The core of Corporate Social Responsibility (CSR) deals with the societal and environmental aspects of economic activity. Historically, the question of what and how much corporations should be responsible for has been answered differently.
In some cases, corporations were legally obliged to be responsible, while in others their responsibility was only voluntary. In the earlier times of English capitalism, for instance, large amount of corporate social costs went to workers and environment, whereas later companies were more responsible for external stakeholders around them.
Nowadays, both in the UK and many other countries there are laws or regulations covering things such as a minimum salary, minimum job safety and health protection requirements. However, in very few states there are regulations concerning overall disclosure of a company’s environmental impact, supplier relationships and community impact. France, Denmark, South Africa, China and Indonesia are among countries where some corporations are legally enforced to disclose such information, or in other words, to provide CSR reports. The grounds for mandatory CSR disclosure may include belonging to a particular industry (e.g. extractive industry in Indonesia), size or type of ownership of a company.
Currently there is a discussion about India’s new Companies Bill, which is expected to be legislated by the end of this year. This law would institute mandatory CSR disclosure for qualifying corporations and require that those corporations spend a prescribed two percent of annual profits on CSR and, in case of violation, explain why they have failed to do so. Opponents to the Companies Bill suggest that it is a bad proposal and the initiative will prove to be ineffective; and that such regulations contradict voluntary nature of CSR. Moreover, without particular sanctions for noncompliance of the law, or coercive enforcement mechanism, it is unlikely that such regulations will result in widespread adoption of CSR programs and activities. Furthermore, a requirement of a particular proportion of annual profits to be spent on CSR in many corruption prone countries would cause an increase in money laundering through various affiliated NGOs and other organisations, hence decreasing the tax base and thus state budget incomes. Proponents, on the contrary, believe that mandatory CSR disclosure can make a country a safe and attractive destination for investment, being a crucial step towards full stakeholder engagement and corporate accountability. In other words, a usual question arises on whether to regulate, or not regulate.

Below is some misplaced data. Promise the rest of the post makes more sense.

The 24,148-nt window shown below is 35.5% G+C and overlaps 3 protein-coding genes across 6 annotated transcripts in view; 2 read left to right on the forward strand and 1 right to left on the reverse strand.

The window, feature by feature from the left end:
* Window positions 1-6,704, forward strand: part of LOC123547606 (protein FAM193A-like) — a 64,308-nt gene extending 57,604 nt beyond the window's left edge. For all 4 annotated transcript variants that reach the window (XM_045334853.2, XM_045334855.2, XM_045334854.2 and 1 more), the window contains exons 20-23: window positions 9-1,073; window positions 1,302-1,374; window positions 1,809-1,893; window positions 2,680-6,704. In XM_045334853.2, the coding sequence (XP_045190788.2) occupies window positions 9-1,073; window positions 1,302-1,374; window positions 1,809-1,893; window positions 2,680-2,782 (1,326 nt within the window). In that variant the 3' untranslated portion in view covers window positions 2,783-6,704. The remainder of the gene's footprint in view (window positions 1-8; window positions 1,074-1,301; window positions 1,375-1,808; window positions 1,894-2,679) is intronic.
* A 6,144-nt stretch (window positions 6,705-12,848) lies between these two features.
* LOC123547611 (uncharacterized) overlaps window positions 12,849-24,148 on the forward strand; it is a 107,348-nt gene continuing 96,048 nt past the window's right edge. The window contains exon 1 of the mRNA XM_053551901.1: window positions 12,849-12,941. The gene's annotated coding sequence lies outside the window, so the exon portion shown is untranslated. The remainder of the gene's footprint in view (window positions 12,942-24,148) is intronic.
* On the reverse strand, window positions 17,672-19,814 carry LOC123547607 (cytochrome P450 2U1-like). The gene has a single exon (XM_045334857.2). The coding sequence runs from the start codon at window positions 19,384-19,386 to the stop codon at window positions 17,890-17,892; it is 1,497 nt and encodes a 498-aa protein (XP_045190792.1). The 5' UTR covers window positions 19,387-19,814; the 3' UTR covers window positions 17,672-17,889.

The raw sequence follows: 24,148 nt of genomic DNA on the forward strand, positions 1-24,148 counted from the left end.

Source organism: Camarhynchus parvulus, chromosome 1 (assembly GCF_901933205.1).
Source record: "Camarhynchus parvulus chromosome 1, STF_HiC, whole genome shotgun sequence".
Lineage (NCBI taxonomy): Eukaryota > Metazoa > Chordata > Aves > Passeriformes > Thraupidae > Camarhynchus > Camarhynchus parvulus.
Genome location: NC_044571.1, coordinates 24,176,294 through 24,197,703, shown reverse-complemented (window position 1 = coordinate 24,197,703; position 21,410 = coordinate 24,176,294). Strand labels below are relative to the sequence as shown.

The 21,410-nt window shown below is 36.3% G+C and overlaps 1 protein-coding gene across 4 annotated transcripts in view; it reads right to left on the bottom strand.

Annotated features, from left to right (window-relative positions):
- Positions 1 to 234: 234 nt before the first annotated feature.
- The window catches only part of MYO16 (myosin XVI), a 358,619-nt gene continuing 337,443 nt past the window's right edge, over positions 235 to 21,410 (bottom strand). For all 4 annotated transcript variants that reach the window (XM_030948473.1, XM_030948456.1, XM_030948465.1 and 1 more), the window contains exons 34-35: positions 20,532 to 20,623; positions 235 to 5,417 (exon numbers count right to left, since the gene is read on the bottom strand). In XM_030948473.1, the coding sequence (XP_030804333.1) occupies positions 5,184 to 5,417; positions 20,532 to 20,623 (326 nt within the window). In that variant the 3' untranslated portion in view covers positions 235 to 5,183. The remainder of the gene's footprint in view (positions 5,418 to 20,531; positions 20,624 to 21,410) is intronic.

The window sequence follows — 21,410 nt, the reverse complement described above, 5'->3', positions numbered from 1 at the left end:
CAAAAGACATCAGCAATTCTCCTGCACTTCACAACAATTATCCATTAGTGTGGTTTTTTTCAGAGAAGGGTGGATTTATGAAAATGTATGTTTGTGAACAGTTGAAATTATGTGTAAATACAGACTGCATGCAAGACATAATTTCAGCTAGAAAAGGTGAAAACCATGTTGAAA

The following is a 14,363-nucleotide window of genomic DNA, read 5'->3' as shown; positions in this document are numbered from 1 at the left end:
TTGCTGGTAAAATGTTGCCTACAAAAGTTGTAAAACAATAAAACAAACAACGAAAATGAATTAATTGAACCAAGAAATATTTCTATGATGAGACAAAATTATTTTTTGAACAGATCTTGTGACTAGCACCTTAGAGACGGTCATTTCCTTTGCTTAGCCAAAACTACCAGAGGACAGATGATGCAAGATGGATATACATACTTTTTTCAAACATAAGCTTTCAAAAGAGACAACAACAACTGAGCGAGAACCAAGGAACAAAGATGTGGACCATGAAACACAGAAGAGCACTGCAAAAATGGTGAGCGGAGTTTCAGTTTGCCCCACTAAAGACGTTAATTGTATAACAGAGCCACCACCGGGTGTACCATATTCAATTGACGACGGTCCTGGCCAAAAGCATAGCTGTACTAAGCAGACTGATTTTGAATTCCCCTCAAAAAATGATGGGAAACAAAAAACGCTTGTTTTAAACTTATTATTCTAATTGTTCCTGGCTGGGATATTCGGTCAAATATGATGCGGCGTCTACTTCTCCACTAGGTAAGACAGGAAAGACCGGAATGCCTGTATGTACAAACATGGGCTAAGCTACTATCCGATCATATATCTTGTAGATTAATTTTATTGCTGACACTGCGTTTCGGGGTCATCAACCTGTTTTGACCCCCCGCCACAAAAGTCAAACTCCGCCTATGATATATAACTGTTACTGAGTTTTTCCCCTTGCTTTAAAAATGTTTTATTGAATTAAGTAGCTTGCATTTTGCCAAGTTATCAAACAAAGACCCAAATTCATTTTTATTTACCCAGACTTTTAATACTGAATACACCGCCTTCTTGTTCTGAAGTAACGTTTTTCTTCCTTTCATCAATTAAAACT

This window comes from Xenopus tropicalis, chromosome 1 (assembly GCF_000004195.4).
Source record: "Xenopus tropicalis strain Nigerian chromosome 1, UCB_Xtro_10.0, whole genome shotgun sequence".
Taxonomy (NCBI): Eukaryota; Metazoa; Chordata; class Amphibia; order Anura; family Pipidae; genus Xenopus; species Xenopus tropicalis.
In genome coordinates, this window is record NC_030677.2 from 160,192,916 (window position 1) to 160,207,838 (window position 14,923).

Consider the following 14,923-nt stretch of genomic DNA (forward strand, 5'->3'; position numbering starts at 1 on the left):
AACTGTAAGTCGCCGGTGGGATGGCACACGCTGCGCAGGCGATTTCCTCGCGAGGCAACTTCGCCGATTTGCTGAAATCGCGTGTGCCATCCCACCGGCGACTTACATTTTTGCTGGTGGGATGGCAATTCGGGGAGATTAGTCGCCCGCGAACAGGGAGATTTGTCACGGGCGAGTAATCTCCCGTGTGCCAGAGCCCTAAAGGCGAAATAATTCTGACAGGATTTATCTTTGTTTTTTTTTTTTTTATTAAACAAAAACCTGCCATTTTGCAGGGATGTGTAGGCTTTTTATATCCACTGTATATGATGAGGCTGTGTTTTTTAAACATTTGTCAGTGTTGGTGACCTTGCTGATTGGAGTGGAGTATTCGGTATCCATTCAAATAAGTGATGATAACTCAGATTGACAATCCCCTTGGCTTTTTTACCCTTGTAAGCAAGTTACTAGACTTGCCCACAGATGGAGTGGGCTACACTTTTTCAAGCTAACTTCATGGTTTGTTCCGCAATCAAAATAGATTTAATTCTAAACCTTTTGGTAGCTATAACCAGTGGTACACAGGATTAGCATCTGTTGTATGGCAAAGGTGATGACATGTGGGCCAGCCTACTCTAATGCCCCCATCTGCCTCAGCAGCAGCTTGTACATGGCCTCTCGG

In order to prove that regulation in the sphere of CSR disclosure is more so effective than simply another legal burden on corporations, I would like to support the idea that CSR is not necessarily voluntary. For decades, European governments have been presenting legal conditions for local companies, in which they have been obliged to provide much more for both inside and outside stakeholders than, for example, American companies. This is especially the case for European welfare states, such as Denmark, Norway, Iceland, Sweden and France. Therefore, it is not surprising that these particular countries are among the leaders in terms of adoption of laws regarding CSR disclosure. As a result, in these countries where businesses based on law are delegated with functions, the overall CSR effectiveness of the business sector must be higher due to isomorphism and, hence, further convergence of CSR practices in the local organizational fields and markets.
There are four possible CSR sources, namely; public international instruments, NGO guidelines, individual business codes of conduct, and domestic legislation relating to CSR. However, influence of the first three factors will be weaker in cases of poor domestic legislation. For example, introducing the Sustainability Index on the stock market and including CSR disclosure among the main listing requirements would increase coercive institutional pressure and encourage more companies to adopt more sustainable practices. However, unless direct legal requirements are indirectly underpinned by strong educational, cultural and political systems, effectiveness of such introductions may amount to zero.
All in all, the higher standards companies face the higher performance they will have. Eventually, it does not really matter if we call a good deed volunteer or not. The presence of the good deed and its social and environmental impacts are the ultimate goal.
Bantekas, I. (2004): Corporate social responsibility in international law. Boston University International Law Journal, 22 (2), 309-347.
De Villiers, C. and Alexander, D. (2010): The Institutionalisation of Corporate Social Responsibility Reporting. Available at: http://w3.unisa.edu.au/commerce/docs/seminars/2011%20seminars/csrr%20unisa%20(de%20villiers).pdf. Accessed on August 08, 2013.
Hiss, S. (2009): From Implicit to Explicit Corporate Social Responsibility: Institutional Change as a Fight for Myths. Business Ethics Quaterly, 19(3), 433-451.
Karnani, A. (May 20, 2013): Mandatory CSR in India: A Bad Proposal. Available at: http://www.ssireview.org/blog/entry/mandatory_csr_in_india_a_bad_proposal. Accessed on August 08, 2013.